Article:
Bloggers stifling freedom of expression? Not what it seems

Picture this: you’re a moderator/participant in a round table discussion. Someone has just brought up a very controversial point. Another person takes offense at this in one way or another, and rebuts. As the rebuttals go back and forth, you notice that they have strayed off topic, and it has become a contest of whose voice is louder and who can intimidate the other into submission first. What would you do?

Now let’s look at the other side of the situation. You’re another participant in the same round table discussion. Someone has just brought up a very controversial point which hits close to home. How will you respond? Do you retort in anger? Do you try to calm the opposing party down? Or do you simply do nothing?

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Webmasters and blog owners, are in effect, online discussion moderators. They are faced with the tremendous task of making sure that discussion remains lucid and proceeds with minimal deviation from the actual topic. They are also under pressure to diffuse any impending tension between or among the opposing sides of any argument. It’s a thankless job; just by sheer virtue of being a moderator, they are subject to the insults of the commentators and proponents themselves. The challenge for them is not to get carried away by any apparent misbehavior shown. In other words, they must remain impersonal and unmoved by emotions.

As commentators, or discussion participants, we have the freedom to express our opinions and sides of the story or argument being presented. However, this comes with conditions. We must stay on topic, avoid obscene or profane language, and use a logical or rational approach.

The biggest difference, of course, between live table discussions and online forums, is the anonymity that the latter provides. Unfortunately, anonymity, combined with “freedom of expression”, has provided many people the opportunity to be assholes in online forums. And, boy do they pounce on it. In fact, there are terms used to describe this type of people, taken from online gaming terminology: griefers and trolls.

The dilemma with this so-called “freedom of expression” is that everyone is focused on doing what they please, yet they forget the responsibility that goes along with it. More often than not, people who insist on running amok like headless chickens on internet forums are those who cry foul of “internet censorship” when they are moderated by the blog owner. Let me post a comment to a post from one of benign0’s older blogs, to elaborate on my point:

“To have comments published is not a right. In my view every blogger should moderate comments. It’s in the best interests of readers that published comments are lucid, to the point and interesting. Too often respondents wander from the point, criticise other respondents and generally degrade the quality of discussion. If a comment does not add value to the original posting then drop it. Who judges what adds value and what doesn’t? Easy, the owner of the blog.

While each blogger out there is bound to make his/her own rules for what constitutes both acceptable and objectionable content in his/her blog, the bottom line is that the blog owner has the discretion to weed out what to him/her is content that does not add value. That he stakes his/her entire reputation as a blogger on the content demands it.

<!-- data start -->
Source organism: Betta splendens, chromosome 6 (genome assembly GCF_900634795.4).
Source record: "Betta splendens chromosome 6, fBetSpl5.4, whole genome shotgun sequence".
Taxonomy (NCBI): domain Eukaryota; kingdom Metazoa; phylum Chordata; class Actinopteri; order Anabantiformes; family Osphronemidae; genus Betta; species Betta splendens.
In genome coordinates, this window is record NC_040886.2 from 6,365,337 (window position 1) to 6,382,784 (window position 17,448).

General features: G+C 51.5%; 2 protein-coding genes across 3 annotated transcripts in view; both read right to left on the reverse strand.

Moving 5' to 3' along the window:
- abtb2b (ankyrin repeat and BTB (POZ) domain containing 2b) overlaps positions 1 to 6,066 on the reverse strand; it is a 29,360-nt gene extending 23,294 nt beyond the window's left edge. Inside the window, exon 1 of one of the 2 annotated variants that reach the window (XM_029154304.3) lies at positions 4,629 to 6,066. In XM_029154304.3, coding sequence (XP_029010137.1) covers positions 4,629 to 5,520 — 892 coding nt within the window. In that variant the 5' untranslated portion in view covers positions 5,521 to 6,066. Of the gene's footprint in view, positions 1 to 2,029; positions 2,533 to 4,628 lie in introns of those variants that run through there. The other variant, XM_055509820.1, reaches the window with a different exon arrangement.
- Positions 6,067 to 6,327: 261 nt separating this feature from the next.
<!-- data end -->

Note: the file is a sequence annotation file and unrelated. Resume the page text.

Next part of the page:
Keep in mind that there is no absolute standard for acceptable commenting in blogs, and most likely there will never be one. But respect, decency, relevance, and lack of an ulterior sinister motive are good standards to abide by.

There are standards for the blogger too. If he/she can’t respect people who have an opinion different from his/hers what’s the point? You don’t need a blog to be a narcissist then; there’s nobody around to show how big your e-penor is. However, keep in mind that removing useless comments and censoring dissenting views are two things entirely different, yet confused for each other.

Now here is a tough question: Is it impossible for moderators/blog owners to balance out freedom of expression with maintaining the integrity of the blog discussion? Is it necessarily a dichotomy of having to choose which one to emphasize? Are these things, by nature, unable to coexist in the same place? The simple answer to all of these is no. The longer answer is that it is an extremely difficult balancing act to maintain both, and many bloggers stumble on this from time to time.

Is it too much to ask our fellow subscribers to think carefully before they post a comment on a website? Is it too much to ask our kababayans to understand the message of a post before they get into tililing and/or balat-sibuyas rampages? Is it too much to ask people to focus on the message instead of the messenger? Unfortunately with many Filipinos the above descriptions seem to be the case. They seem to think that freedom of expression means a freedom to be stupid, indignant, and an asshole on the internet, without any regard for the consequences whatsoever. It’s what makes us such lousy citizens of our own decrepit country, the internet, and ultimately the world.

16 Replies to “Bloggers stifling freedom of expression? Not what it seems”

  1. Is there any case, like a blog article that completely disrespect its readers, or even uses provocations or shock values to make up their points? Example, calling ‘all Filipinos stupid and deserves to burn in hell’ which shouldn’t be because not all Filipinos are stupid.

    Please, enlighten me. 🙂